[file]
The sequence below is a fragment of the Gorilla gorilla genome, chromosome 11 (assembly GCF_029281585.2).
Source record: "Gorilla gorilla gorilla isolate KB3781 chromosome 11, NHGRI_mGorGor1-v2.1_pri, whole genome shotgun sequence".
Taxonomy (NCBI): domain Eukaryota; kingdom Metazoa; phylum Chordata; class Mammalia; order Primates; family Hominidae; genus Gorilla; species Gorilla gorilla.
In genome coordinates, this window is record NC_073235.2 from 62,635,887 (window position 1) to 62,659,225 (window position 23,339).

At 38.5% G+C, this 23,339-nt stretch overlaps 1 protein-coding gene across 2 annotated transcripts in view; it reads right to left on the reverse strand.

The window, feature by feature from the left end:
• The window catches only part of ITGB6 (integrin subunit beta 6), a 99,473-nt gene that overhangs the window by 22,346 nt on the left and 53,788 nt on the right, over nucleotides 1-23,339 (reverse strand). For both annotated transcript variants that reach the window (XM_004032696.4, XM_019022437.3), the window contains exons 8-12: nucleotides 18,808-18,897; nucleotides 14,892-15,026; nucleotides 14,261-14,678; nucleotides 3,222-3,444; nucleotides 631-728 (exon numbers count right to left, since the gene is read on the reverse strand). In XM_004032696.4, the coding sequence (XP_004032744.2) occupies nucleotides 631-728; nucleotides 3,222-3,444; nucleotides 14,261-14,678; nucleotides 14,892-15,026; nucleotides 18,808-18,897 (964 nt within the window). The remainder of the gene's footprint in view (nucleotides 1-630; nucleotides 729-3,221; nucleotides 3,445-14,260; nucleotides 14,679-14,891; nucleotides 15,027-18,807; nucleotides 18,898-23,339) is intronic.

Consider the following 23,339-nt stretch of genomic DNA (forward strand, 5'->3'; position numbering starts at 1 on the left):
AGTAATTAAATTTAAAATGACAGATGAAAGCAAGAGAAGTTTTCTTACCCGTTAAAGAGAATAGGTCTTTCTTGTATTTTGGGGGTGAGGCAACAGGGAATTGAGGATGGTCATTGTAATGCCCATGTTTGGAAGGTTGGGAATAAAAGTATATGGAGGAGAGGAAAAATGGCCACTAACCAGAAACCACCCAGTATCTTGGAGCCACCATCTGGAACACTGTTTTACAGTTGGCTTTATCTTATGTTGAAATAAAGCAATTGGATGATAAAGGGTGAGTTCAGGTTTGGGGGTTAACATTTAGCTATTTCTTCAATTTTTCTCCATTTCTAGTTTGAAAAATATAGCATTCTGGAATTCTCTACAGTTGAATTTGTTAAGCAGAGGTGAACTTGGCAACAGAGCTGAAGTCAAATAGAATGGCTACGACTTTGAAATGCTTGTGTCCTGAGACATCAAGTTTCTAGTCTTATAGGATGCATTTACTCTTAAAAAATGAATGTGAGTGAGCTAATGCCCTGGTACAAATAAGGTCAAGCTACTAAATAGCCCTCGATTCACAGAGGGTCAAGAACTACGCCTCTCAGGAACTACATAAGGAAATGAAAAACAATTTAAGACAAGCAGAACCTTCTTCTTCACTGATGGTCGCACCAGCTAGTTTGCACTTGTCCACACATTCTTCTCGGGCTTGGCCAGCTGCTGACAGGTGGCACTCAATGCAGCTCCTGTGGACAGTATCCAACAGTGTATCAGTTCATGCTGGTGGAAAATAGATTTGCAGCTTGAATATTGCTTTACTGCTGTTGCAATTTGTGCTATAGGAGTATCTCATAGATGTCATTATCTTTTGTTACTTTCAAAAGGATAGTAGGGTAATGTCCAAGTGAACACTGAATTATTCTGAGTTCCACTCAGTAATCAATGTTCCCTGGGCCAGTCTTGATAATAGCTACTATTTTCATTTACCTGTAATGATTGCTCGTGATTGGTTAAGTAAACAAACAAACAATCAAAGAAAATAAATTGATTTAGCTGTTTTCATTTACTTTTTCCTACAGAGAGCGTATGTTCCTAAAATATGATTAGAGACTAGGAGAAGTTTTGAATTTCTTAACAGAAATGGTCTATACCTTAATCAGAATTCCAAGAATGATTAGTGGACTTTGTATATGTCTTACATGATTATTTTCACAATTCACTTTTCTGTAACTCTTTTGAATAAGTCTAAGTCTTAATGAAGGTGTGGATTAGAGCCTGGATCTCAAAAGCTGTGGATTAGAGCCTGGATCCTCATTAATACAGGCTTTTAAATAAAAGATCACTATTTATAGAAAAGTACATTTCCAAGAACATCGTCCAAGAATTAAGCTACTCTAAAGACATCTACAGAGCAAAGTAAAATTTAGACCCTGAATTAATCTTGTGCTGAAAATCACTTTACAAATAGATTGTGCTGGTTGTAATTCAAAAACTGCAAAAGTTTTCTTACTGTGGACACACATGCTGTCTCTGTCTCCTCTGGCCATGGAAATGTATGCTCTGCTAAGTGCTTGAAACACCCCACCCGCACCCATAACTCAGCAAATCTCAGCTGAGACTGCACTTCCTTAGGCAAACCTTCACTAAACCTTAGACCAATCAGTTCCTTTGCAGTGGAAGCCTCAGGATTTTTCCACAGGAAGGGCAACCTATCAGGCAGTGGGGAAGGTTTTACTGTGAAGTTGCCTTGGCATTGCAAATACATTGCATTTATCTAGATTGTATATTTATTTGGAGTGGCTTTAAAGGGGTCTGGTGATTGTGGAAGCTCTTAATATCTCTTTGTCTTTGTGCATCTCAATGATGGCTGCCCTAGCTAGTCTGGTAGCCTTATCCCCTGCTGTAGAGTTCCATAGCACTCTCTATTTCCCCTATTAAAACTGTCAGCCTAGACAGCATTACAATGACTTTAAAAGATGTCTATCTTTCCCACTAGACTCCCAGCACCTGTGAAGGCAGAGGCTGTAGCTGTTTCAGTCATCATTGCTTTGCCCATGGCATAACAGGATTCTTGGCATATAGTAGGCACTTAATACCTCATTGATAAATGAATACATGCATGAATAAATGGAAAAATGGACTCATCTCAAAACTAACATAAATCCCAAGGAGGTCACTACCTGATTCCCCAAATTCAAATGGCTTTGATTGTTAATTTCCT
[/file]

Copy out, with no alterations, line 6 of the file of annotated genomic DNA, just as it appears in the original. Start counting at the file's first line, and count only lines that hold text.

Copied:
The window, feature by feature from the left end: